The NLRB has been least troubled where the Union's demand expressly makes relevant the union or nonunion status of the boycotted employer. A contract clause permitting subcontracting only to organized companies or requiring preference to such employers is readily held unlawful. Here the board thinks it plain that the union is not seeking to keep the work in question within the unit but to prevent nonunion subcontractors from getting it. Lesnick, Job Security and Secondary Boycotts: The Reach of the NLRA Sections 8(b)(4) and 8(e); 113 U.Pa.L.R. 1000, 1032 (1965).

 A second commentator has observed:

 

Another type of clause which restricts the general employer's choice of subcontractors is one which permits him to subcontract only to other employers who are signatories with the union representing his bargaining unit ... (T)he Board and the courts have easily found such clauses to be violations of Section 8(e) because they are infested with the secondary objective of pressing unionism upon outside employers.

 Comment, Subcontracting Clauses and Section 8(e) of the National Labor Relations Act, 62 Mich.L.R. 1176, 1193 (1964).

 Under the test of National Woodwork, union signatory clauses such as here presented are secondary in objective. They do not seek to preserve work for the employees of the contracting employer by limiting the amount of subcontracting. Nor do they seek to protect the wage and benefit standards of those same employees in their present employment by merely limiting subcontracting to third parties who maintain equivalent standards. Instead, these clauses permit unlimited subcontracting so long as the subcontractors have an agreement with the contracting union. Such clauses are properly viewed as secondary, because they are intended to satisfy union objectives involving employees and employers without the bargaining of work unit. Pacific Northwest Chapter, Etc. v. N.L.R.B., 654 F.2d 1301, 1307 (9th Cir. 1981).

 II.

 The sole question remaining is whether the subcontracting clauses, although secondary in nature, are nonetheless protected by the construction industry proviso of Section 8(e).

 The peculiarities of the construction industry pose special problems for both unions and employers. On any given project, the employer faces numerous options. He may use some of his own workers, subcontract to an employer who will use those same workers, or subcontract to one who will hire workers represented by the same union, a different union, or no union at all. Under these circumstances, the employees and their union are faced with numerous problems: first, maintaining wage levels; second, protecting benefits such as retirement pensions and paid vacations that depend upon continuity of employer contributions; and thirdly, preventing outbreaks of hostility which inevitably surface when nonunion and union workers are placed on the same job at the same time. See Pacific Northwest Chapter, Etc. v. N.L.R.B., supra, 654 F.2d at 1316-1317.

 These are among the problems that led Congress, in 1959, to attach the construction industry proviso to Section 8(e) of the National Labor Relations Act. The proviso reads as follows:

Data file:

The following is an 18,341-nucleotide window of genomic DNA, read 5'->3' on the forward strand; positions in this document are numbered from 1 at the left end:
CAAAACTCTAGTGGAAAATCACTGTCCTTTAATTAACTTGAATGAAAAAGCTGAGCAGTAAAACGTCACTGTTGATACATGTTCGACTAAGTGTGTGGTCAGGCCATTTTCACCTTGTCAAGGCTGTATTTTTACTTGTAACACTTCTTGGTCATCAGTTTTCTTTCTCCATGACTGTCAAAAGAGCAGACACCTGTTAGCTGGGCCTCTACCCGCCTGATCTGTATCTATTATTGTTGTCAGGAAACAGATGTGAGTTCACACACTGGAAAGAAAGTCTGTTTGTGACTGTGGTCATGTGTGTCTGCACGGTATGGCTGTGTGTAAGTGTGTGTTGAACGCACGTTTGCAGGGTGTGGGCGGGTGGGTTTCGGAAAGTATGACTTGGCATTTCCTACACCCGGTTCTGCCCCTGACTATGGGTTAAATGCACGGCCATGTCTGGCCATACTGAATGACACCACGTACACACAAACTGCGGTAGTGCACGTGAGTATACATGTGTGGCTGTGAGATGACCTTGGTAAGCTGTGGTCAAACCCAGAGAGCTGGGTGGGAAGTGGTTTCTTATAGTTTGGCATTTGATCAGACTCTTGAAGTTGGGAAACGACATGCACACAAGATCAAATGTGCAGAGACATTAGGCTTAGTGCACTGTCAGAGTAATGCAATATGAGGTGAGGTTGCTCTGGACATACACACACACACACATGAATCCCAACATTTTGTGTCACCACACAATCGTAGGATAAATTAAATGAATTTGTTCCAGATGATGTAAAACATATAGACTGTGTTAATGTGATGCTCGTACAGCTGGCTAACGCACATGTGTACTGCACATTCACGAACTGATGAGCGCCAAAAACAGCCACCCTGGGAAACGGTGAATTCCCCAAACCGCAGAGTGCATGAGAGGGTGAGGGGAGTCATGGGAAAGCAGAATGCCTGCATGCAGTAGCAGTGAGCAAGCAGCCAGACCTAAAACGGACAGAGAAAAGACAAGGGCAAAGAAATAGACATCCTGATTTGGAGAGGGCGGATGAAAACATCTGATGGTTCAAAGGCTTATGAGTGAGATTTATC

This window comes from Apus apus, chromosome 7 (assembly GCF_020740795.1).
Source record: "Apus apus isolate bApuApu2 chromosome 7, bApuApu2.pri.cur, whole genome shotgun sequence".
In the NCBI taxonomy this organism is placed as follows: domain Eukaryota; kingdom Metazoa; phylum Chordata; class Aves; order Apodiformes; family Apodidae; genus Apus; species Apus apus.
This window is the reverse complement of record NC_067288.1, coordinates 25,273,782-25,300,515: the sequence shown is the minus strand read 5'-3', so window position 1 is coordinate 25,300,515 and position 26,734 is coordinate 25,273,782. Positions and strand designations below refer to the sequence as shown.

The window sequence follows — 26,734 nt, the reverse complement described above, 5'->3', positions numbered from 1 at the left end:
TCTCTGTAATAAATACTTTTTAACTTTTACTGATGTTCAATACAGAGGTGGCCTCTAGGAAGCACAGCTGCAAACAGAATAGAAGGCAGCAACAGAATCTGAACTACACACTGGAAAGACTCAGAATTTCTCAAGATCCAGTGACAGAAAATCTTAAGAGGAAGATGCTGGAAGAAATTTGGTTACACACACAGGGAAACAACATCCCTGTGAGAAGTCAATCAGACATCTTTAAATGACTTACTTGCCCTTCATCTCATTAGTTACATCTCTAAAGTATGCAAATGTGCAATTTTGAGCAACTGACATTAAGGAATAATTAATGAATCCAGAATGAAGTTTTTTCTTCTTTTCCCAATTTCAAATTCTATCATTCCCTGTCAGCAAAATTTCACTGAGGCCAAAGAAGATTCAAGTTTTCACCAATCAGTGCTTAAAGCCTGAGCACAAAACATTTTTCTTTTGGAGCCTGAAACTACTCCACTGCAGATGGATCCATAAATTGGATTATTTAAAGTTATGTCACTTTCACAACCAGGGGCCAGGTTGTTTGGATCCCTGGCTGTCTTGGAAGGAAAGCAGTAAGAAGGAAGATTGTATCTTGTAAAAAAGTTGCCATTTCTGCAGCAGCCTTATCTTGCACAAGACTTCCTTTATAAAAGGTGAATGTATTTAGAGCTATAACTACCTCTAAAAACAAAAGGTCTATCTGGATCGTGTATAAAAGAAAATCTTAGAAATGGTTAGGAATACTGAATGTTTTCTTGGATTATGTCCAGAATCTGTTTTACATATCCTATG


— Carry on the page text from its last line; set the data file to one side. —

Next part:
(N)othing in subsection (3) shall apply to an agreement between a labor organization and an employer in the construction industry relating to the contracting or subcontracting of work to be done at the site of the construction, alteration, painting or repair of a building, structure, or other work.

 Local 341 contends that it falls within the construction industry proviso because at least some of the work performed by Unis involved the removal of material from construction jobs. We disagree and conclude, as a matter of law, that the subcontracting clauses at issue do not fall within the protective ambit of the construction industry proviso, and therefore they are violative of Section 8(e) of the Act.

 We begin by emphasizing that the construction industry proviso relates only to agreements whereby a contractor promises not to subcontract work on a construction site to nonunion subcontractors. As then Senator John Kennedy explained in discussing Section 8(e) prior to its enactment:

 

The first proviso under new section 8(e) of the National Labor Relations Act is intended to preserve the present state of the law with respect to picketing at the site of a construction project and with respect to the validity of agreements relating to the contracting of work to be done at the site of a construction project.

 

Agreements by which a contractor in the construction industry promises not to subcontract work on a construction site to a nonunion contractor appear to be legal today. They will not be unlawful under section 8(e). The proviso is also applicable to all other agreements involving undertakings not to do work on a construction project site with other contractors or subcontractors regardless of the precise relation between them.

 

It should be particularly noted that the proviso relates only to the "contracting or subcontracting of work to be done at the site of the construction." The proviso does not cover boycotts of goods manufactured in an industrial plant for installation at the jobsite, or suppliers who do not work at the jobsite.